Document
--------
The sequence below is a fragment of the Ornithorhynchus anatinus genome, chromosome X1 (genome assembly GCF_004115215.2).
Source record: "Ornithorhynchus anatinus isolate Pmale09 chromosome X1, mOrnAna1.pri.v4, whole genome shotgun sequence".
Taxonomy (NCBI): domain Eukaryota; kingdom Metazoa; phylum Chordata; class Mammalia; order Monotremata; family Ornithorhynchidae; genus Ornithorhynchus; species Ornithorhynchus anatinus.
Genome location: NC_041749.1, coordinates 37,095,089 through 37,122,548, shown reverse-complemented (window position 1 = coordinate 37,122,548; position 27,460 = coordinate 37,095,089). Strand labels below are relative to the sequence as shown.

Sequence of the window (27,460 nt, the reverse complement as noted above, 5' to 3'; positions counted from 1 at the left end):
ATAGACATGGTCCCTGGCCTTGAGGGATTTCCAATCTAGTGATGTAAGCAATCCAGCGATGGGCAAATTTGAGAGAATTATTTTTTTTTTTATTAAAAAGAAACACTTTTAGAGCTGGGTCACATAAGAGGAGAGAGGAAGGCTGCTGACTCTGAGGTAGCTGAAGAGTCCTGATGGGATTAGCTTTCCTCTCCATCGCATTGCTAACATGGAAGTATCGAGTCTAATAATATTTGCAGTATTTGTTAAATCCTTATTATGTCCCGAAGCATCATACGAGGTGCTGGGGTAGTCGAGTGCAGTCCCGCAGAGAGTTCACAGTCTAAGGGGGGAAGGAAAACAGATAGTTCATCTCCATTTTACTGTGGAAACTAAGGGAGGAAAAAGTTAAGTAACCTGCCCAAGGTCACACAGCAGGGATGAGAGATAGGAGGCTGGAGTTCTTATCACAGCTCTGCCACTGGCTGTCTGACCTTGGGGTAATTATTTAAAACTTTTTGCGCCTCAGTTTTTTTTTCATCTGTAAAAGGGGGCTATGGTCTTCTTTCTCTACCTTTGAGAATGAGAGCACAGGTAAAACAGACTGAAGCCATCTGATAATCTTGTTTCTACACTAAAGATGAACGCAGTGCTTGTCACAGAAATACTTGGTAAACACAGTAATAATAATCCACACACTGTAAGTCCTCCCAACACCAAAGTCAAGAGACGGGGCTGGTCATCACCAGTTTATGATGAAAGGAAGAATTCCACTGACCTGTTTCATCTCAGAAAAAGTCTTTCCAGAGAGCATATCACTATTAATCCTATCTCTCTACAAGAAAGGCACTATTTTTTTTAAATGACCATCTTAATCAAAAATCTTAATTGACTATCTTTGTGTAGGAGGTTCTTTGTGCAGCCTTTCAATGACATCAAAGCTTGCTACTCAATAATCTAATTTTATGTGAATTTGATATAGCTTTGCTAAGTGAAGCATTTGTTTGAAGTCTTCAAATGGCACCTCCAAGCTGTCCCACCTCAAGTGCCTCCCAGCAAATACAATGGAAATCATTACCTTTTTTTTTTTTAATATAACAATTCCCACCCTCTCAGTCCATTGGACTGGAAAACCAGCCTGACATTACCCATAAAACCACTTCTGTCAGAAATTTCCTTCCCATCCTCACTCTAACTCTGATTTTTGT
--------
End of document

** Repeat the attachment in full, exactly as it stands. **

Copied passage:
The sequence below is a fragment of the Ornithorhynchus anatinus genome, chromosome X1 (genome assembly GCF_004115215.2).
Source record: "Ornithorhynchus anatinus isolate Pmale09 chromosome X1, mOrnAna1.pri.v4, whole genome shotgun sequence".
Taxonomy (NCBI): domain Eukaryota; kingdom Metazoa; phylum Chordata; class Mammalia; order Monotremata; family Ornithorhynchidae; genus Ornithorhynchus; species Ornithorhynchus anatinus.
Genome location: NC_041749.1, coordinates 37,095,089 through 37,122,548, shown reverse-complemented (window position 1 = coordinate 37,122,548; position 27,460 = coordinate 37,095,089). Strand labels below are relative to the sequence as shown.

Sequence of the window (27,460 nt, the reverse complement as noted above, 5' to 3'; positions counted from 1 at the left end):
ATAGACATGGTCCCTGGCCTTGAGGGATTTCCAATCTAGTGATGTAAGCAATCCAGCGATGGGCAAATTTGAGAGAATTATTTTTTTTTTTATTAAAAAGAAACACTTTTAGAGCTGGGTCACATAAGAGGAGAGAGGAAGGCTGCTGACTCTGAGGTAGCTGAAGAGTCCTGATGGGATTAGCTTTCCTCTCCATCGCATTGCTAACATGGAAGTATCGAGTCTAATAATATTTGCAGTATTTGTTAAATCCTTATTATGTCCCGAAGCATCATACGAGGTGCTGGGGTAGTCGAGTGCAGTCCCGCAGAGAGTTCACAGTCTAAGGGGGGAAGGAAAACAGATAGTTCATCTCCATTTTACTGTGGAAACTAAGGGAGGAAAAAGTTAAGTAACCTGCCCAAGGTCACACAGCAGGGATGAGAGATAGGAGGCTGGAGTTCTTATCACAGCTCTGCCACTGGCTGTCTGACCTTGGGGTAATTATTTAAAACTTTTTGCGCCTCAGTTTTTTTTTCATCTGTAAAAGGGGGCTATGGTCTTCTTTCTCTACCTTTGAGAATGAGAGCACAGGTAAAACAGACTGAAGCCATCTGATAATCTTGTTTCTACACTAAAGATGAACGCAGTGCTTGTCACAGAAATACTTGGTAAACACAGTAATAATAATCCACACACTGTAAGTCCTCCCAACACCAAAGTCAAGAGACGGGGCTGGTCATCACCAGTTTATGATGAAAGGAAGAATTCCACTGACCTGTTTCATCTCAGAAAAAGTCTTTCCAGAGAGCATATCACTATTAATCCTATCTCTCTACAAGAAAGGCACTATTTTTTTTAAATGACCATCTTAATCAAAAATCTTAATTGACTATCTTTGTGTAGGAGGTTCTTTGTGCAGCCTTTCAATGACATCAAAGCTTGCTACTCAATAATCTAATTTTATGTGAATTTGATATAGCTTTGCTAAGTGAAGCATTTGTTTGAAGTCTTCAAATGGCACCTCCAAGCTGTCCCACCTCAAGTGCCTCCCAGCAAATACAATGGAAATCATTACCTTTTTTTTTTTTAATATAACAATTCCCACCCTCTCAGTCCATTGGACTGGAAAACCAGCCTGACATTACCCATAAAACCACTTCTGTCAGAAATTTCCTTCCCATCCTCACTCTAACTCTGATTTTTGT